Teaching Themes in Literature

It’s one thing to teach concepts like characters, setting, and plot. Most kids get these without too much trouble, but it’s another thing to teach your kids to find the theme of a piece of literature.

This higher-level thinking, much more abstract reading skill, is one that has to be taught with concentrated time and effort. Themes are often hidden, like a pirate’s treasure chest of jewels, and the only way we can effectively help our kids un-bury that treasure is to give them the map.


Here is the map (the five tips) I use in my classroom:

1. Teach the Concept of Theme Using Mentor Texts

I really love using mentor texts. Not only do my 4th and 5th graders love hearing the stories but the books are short enough that you can read one out loud and still have time to follow it up with a focused lesson. For themes, I read lots and lots of mentor texts.

Each time we read one, we look for the lesson the author wants us to take away from the story. I also make sure that they understand that a theme is bigger than the story and is a lesson for everyone and not just the characters in the book.

Further, kids need to know that stories may have several themes in them.

For example, in the book Stand Tall Molly Lou Melon by Patty Lovell, kids may identify the theme as confidence, overcoming obstacles, or even believing in yourself but to say that the theme was Molly learning to stand up to Ronald Durkin is too specific to the story and isn’t a lesson that can apply to everyone.

There are so many picture books containing themes and my theme unit includes a book list, but two of my favorite authors include Patricia Polacco and Eve Bunting also have lots of books with strong themes.

2. Task Cards for Theme

I love to use task cards to find the theme because the stories are really short and the kids are able to do really concentrated practice on themes in a short period of time. For this activity, since it is somewhat challenging, I prefer to put my kids in groups of two and pair stronger readers with weaker ones, to work as a team.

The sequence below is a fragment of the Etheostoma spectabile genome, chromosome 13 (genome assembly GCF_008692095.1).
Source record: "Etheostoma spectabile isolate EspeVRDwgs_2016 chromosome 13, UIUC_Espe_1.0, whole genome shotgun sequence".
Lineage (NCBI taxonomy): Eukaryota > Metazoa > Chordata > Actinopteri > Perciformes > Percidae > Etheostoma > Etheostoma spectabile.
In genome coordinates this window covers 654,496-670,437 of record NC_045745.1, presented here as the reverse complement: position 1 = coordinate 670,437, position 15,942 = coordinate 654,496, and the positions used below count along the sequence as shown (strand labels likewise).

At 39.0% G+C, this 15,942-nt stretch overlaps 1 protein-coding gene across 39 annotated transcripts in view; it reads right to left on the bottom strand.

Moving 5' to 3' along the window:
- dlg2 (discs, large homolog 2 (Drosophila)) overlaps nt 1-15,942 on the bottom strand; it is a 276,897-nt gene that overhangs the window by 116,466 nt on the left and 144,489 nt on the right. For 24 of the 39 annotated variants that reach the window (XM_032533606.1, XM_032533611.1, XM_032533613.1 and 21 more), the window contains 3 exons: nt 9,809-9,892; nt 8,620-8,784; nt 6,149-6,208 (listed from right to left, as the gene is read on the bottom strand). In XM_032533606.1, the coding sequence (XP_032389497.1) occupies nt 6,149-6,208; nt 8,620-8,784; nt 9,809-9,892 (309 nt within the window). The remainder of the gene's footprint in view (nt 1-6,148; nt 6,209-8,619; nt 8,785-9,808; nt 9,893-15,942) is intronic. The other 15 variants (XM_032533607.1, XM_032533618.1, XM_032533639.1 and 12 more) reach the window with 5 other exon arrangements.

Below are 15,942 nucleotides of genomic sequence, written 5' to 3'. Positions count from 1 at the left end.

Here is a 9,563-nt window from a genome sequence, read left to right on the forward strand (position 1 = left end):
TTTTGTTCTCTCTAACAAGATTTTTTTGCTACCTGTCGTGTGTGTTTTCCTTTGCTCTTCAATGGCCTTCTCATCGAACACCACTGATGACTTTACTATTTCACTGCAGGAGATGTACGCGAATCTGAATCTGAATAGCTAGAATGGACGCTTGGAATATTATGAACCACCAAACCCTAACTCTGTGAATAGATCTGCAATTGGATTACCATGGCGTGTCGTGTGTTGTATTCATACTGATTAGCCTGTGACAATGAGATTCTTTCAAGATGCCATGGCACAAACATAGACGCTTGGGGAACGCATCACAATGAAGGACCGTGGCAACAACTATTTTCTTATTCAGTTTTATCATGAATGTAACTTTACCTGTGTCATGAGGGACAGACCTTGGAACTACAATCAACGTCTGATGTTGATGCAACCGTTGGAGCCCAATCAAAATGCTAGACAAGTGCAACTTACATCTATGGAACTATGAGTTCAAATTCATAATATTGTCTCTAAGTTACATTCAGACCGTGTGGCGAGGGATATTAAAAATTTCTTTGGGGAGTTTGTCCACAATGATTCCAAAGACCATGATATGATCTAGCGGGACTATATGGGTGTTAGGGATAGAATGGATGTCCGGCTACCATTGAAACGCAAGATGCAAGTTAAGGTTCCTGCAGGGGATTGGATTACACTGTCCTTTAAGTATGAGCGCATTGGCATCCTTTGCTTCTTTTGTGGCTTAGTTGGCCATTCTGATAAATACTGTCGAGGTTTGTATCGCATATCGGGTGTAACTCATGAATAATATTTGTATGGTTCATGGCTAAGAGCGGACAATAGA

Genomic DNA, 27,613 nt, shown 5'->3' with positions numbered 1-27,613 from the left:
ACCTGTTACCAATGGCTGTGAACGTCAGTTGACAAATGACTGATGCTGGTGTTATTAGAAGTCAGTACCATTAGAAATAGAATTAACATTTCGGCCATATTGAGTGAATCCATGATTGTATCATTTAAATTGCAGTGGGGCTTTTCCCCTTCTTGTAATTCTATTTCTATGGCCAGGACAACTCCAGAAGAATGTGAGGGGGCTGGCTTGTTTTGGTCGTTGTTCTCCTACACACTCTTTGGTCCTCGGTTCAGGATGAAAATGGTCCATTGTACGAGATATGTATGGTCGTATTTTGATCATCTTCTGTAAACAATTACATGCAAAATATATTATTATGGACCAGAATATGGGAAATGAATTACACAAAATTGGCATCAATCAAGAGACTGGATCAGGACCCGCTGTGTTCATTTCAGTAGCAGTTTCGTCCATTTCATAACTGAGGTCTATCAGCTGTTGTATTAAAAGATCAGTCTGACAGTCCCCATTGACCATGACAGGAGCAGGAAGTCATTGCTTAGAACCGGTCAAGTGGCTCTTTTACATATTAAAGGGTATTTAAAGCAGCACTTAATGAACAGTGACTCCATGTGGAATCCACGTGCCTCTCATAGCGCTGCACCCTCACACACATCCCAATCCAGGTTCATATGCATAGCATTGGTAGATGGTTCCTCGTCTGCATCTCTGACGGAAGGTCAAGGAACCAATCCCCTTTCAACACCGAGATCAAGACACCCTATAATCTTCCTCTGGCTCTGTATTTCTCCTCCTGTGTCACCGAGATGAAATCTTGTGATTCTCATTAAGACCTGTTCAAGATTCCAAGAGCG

3. Theme Posters

Once kids understand what a theme is, I like to choose 5 – 6 themes for us to focus on for the year. I put a poster for each on the wall with an empty laminated construction paper below it.

As we read books together that fit these themes, I copy the book’s cover and tape it under the appropriate theme. For example, The Brand New Kid by Katie Couric would be placed under the Stand Up for Oneself poster.

You could also use sticky notes with the book’s title as an alternative.

4. Read Fables, Folktales, Fairy Tales, Myths and Legends

Fables are awesome because they are short (you can do several in one sitting), and the message is usually pretty clear. One thing that’s fun is copying different fables, leaving off the stated moral of the story, and having students work in small groups to find the theme.

Folktales, fairy tales, myths, and legends are other great types of traditional literature that can be used for theme.


5. Check Out Poetry Books and Biographies

Poetry is filled with symbolism and is sometimes perfect for finding themes. I also love to read biographies as a social studies integration piece, and I find that a person’s life actually can be summed up pretty well using a theme.

For example, when you think of Harriet Tubman, does courage come to mind? When you think of Abraham Lincoln, of course, you think of honesty. How about Mother Teresa? Perhaps compassion was a running theme in her life. So, biographies are great to tie into theme.

Theme may be challenging to teach, but I find it really enjoyable as well. One thing I like about it is that it is a concept that is ongoing and never gets boring (the kiss of death to me).


Once I introduce the concept and the kids have it, they find themes all the time. Kind of like when you get a new car and then notice them everywhere you look!

Another thing I love about teaching themes is the discussions we have in class and the way it really helps the kids find a deeper meaning (hidden treasures) in what they are reading.

Finally, I love using a complete unit that I created to teach theme, and it includes both print and digital formats. It comes with passages, posters, task cards, and handouts that your kids will enjoy. Click here for more details.

Themes in Literature: Print and Digital

Theme for 4th - 5th Grades in Print and Digital


I’ve also created several theme games, which are a fun way for students to get more theme practice.

Click here to see the cactus-themed matching game.

Click here to see the theme game, which targets drama and poetry.

Click here to see the Central Message tic-tac-toe game.

Click here to see the Central Message Game using traditional literature.


Happy teaching! Thanks for stopping by!

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